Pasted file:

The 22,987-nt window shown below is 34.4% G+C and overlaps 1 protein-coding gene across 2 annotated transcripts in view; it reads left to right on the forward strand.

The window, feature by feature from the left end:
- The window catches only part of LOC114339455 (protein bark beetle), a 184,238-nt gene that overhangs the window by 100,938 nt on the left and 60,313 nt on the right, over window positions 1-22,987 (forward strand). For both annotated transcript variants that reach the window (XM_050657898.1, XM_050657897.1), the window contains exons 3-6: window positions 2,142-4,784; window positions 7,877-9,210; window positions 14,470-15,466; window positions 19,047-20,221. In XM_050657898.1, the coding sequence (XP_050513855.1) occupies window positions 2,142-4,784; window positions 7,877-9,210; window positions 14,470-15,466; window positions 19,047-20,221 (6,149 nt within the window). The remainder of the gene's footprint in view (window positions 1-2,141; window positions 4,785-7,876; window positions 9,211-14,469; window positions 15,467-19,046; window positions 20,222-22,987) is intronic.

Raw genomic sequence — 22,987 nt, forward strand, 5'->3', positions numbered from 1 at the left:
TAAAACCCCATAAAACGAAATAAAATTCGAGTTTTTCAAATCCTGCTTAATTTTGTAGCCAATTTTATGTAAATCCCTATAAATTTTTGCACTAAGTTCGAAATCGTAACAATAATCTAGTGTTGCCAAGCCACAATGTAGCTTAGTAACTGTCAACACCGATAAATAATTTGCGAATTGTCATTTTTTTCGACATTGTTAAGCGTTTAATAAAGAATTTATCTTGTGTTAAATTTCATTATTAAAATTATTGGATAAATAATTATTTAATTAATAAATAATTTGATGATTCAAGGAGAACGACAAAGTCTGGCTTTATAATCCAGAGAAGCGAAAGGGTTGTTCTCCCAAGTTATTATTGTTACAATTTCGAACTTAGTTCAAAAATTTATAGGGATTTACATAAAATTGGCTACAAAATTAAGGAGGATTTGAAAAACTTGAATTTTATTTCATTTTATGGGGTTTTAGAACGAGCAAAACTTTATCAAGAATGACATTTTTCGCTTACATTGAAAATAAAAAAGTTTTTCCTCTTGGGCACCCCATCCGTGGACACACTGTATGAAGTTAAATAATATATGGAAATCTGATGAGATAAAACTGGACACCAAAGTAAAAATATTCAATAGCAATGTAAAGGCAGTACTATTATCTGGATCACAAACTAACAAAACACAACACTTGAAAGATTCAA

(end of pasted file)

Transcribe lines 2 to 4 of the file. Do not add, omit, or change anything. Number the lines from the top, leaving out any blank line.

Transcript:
The window, feature by feature from the left end:
- The window catches only part of LOC114339455 (protein bark beetle), a 184,238-nt gene that overhangs the window by 100,938 nt on the left and 60,313 nt on the right, over window positions 1-22,987 (forward strand). For both annotated transcript variants that reach the window (XM_050657898.1, XM_050657897.1), the window contains exons 3-6: window positions 2,142-4,784; window positions 7,877-9,210; window positions 14,470-15,466; window positions 19,047-20,221. In XM_050657898.1, the coding sequence (XP_050513855.1) occupies window positions 2,142-4,784; window positions 7,877-9,210; window positions 14,470-15,466; window positions 19,047-20,221 (6,149 nt within the window). The remainder of the gene's footprint in view (window positions 1-2,141; window positions 4,785-7,876; window positions 9,211-14,469; window positions 15,467-19,046; window positions 20,222-22,987) is intronic.

Raw genomic sequence — 22,987 nt, forward strand, 5'->3', positions numbered from 1 at the left: